FTVMS 717 – Week 11


In thinking about the pervasive nature of ubiquitous media, two particular areas piqued my interest within the course: the possibility of utopian/dystopian futures and the concept of immersion and what it might mean in today’s context.

We are experiencing a shift much like television did in its transition from the broadcast to the post-network era. In the case of ubiquitous media, we are now seeing the digital come out into the real world, instead of us having to “log-into” digital worlds.

A problem I have with ubiquitous media is that it almost assumes that everybody will have access. But unless ubiquitous media can solve the problem of the digital divide, a dichotomy of inclusion and exclusion will be created—in which case would something like the concept of “media buildings” be a solution in granting access to the disadvantaged?

It would seem that “enclosing” or immersing users is a lucrative endeavour for the private sector. But how are those with little money affected—or even those without access? And if we are able to live increasingly “cyborg existences” in unison with our devices, what happens to those who can’t join us? Ubiquitous media may be utopian for some, yet dystopian for others.

Where immersion is concerned, we are seeing technology increasingly dissipate into our environment—almost “naturalizing” its usage and presence. As such, “good” technology shouldn’t ever reveal itself and we should only really ever be able to notice that we were ever immersed once crucial aspects of our mediated environments are found missing or defective. Here, ubiquitous media seems to be about the lessening of friction. Which makes it possible for us to become inadvertent users of technology, where we won’t know when or where we’ve “opted-in”—where’s our agency?

Ubiquitous media is often “bolted” upon the framework of the everyday—in which case it becomes crucial to examine where we end and the “media” begins. Here, it is also crucial to examine the implications—looking at who gets access and also at how we are seemingly becoming embedded deeper and deeper within mediated environments.


FTVMS 717 – Week 10

For the blog this week I took a walk down Queen Street, focusing primarily on how—just like with the introduction of the television—screens, or media have become part of the “furniture” of our city.

The time, date, stock exchange information and even news headlines. All in one digitized sign.

It is interesting to note how even rudimentary forms of media—along with screens—have endeavoured to turn buildings into something else. In this way, these structures have been imbued with new meaning, and the space around them has consequently been recalibrated—turning these buildings into place-based media structures.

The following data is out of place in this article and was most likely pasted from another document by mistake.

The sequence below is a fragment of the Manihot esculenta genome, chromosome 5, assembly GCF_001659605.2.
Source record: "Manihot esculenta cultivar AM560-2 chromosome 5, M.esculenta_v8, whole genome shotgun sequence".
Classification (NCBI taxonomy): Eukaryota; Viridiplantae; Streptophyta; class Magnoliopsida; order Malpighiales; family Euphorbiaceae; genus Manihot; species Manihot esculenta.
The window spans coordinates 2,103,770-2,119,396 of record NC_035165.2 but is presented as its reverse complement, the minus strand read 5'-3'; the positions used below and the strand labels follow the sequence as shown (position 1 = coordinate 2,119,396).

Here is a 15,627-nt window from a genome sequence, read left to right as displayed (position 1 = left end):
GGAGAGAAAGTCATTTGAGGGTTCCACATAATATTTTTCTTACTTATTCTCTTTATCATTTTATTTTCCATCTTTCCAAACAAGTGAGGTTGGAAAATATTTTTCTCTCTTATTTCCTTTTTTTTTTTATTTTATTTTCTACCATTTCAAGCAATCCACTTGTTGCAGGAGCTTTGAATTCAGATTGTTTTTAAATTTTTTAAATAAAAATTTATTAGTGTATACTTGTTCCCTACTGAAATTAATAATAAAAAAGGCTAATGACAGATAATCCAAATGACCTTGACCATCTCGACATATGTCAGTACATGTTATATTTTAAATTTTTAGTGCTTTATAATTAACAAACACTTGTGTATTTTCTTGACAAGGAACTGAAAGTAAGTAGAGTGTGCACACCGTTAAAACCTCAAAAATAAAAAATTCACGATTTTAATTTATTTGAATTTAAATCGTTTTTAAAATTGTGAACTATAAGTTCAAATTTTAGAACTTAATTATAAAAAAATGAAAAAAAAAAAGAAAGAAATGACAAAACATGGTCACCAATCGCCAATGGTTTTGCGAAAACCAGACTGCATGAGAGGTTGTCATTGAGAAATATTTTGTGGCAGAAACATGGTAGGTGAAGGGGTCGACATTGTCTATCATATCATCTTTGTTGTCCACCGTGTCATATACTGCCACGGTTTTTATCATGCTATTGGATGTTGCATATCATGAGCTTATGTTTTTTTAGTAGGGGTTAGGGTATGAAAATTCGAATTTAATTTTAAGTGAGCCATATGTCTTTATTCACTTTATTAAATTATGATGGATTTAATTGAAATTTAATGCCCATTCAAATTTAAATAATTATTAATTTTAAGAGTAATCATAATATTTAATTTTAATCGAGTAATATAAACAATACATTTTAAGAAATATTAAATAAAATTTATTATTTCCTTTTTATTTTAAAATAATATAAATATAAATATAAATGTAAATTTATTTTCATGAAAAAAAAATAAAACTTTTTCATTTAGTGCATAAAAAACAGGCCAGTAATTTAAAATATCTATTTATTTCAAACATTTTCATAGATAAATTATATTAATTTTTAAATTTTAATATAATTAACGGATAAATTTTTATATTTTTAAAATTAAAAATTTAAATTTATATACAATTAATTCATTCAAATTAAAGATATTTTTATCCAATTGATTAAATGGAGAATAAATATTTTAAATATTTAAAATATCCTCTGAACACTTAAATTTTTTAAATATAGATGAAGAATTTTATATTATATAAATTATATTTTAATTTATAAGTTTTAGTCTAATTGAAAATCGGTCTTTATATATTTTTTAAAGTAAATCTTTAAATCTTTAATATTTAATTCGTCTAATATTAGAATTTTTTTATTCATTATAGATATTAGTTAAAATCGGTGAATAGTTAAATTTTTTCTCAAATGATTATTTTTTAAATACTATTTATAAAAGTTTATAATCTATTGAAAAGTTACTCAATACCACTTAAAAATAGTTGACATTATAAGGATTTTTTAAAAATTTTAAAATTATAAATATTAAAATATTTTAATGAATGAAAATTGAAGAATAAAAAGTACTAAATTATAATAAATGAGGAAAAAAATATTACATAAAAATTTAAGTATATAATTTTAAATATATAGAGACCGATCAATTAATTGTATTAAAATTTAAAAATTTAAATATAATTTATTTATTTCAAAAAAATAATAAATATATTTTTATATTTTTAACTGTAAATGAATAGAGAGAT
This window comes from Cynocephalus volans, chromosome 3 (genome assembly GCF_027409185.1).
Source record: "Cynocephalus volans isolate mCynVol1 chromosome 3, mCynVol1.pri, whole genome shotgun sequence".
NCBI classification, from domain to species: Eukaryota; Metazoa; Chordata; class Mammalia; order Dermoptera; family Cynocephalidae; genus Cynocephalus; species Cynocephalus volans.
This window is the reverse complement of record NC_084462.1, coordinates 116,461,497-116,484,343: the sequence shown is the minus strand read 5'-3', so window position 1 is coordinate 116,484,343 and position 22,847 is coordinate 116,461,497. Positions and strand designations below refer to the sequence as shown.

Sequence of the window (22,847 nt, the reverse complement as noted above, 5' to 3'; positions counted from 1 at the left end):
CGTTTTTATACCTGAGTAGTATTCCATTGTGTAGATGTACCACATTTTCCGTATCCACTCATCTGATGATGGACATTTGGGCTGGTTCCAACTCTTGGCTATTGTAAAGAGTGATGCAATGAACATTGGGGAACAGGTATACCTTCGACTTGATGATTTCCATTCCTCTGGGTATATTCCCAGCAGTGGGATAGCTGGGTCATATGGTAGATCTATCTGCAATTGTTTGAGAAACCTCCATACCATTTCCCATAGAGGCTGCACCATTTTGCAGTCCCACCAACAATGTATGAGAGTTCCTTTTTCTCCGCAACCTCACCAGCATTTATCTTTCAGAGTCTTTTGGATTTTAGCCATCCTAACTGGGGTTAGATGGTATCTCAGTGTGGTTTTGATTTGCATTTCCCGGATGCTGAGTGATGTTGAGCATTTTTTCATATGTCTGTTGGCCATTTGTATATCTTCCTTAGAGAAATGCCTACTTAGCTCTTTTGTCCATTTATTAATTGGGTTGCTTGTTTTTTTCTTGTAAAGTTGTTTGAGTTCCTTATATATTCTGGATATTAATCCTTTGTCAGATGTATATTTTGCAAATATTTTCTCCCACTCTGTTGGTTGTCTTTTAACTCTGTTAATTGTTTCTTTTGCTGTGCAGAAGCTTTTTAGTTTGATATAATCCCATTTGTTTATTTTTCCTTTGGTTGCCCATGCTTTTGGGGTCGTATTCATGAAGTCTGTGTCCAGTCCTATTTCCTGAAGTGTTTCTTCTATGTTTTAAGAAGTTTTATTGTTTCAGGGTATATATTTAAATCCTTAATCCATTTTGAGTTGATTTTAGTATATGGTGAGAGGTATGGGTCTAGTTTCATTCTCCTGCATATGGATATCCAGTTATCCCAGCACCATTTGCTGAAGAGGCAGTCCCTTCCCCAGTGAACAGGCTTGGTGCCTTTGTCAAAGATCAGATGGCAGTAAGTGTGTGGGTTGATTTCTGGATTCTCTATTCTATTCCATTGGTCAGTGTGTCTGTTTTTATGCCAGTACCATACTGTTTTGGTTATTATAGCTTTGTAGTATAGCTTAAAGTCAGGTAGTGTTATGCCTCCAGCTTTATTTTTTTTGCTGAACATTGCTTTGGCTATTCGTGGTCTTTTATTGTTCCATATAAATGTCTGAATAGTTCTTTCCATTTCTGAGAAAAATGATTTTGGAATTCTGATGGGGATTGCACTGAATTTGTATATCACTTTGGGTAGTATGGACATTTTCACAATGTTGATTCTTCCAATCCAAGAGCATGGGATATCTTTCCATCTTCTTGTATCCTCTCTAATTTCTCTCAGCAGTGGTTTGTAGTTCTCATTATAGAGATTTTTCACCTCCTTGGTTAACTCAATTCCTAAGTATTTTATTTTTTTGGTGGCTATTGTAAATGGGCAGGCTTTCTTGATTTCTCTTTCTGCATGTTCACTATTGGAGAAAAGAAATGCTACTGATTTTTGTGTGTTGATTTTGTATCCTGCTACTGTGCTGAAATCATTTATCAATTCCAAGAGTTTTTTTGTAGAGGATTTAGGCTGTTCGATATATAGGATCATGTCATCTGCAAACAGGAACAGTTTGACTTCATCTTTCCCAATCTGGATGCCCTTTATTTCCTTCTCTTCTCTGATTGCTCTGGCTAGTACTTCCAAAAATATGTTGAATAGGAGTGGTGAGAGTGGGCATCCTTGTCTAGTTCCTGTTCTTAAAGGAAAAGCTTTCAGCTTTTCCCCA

From my observations (gallery at bottom of page), it is clear that in many cases these structures have either been shaped to adapt to: the needs of the moment; the city’s ambiance; the efficiency of the city; or the “brandscape.”

Advertising – which is always refreshing. Even the frame of the Westpac has the ability to change, affecting the ambiance of the space around it.

Many of these examples serve to illustrate how Auckland has been streamlined by ubiquitous media—by creating a more user-friendly environment for tourists and inhabitants alike. This is exemplified by information rich “screens” which endeavour to provide the populace with a wealth of information. And these have the potential to be personal, as long as you filter—as many of these examples don’t yet have the capability to tailor themselves to individual users.

Some of these more basic forms of media are, for the most part, “invisible” or taken for granted, and while electronic screens are slowly proliferating throughout Auckland City, they are still somewhat a novel experience—yet all of these are aspiring to embed people within the network of the city, by using infrastructure, almost to characterize the city as an interface in which one can be immersed.

Keeping the city moving with “old media” – “Keep Left,” along with directions – in order to maintain the speed and mobility of Auckland City.

In essence, these examples serve to enhance or refresh spaces—by providing information, art, advertising and more. All of which, open us up to new forms of agency and space-making practices.

Herein, a maxim of ubiquitous media in the city reveals itself: be useful, or be useless. As these “enhancements,” must be “good” enough to be able to bleed into the everyday nature of our relations with the city.

An Info terminal – have never seen these in use, not sure if they’re new or just not working at the moment.

From this and the readings this week, two interesting ideas were raised for me:

– Could “media buildings” be a solution in dealing with uneven access to media networks, by providing the homeless for example, with access to these networks through these new pieces of “furniture?”

– Also, I’m not sure if this has been done anywhere in the world, but I thought it would be an interesting idea—especially in creating transnational spaces—to set up screens in cities across the globe, linking them up with cameras, so that people could interact with others around the world, while still remaining within their respective cities.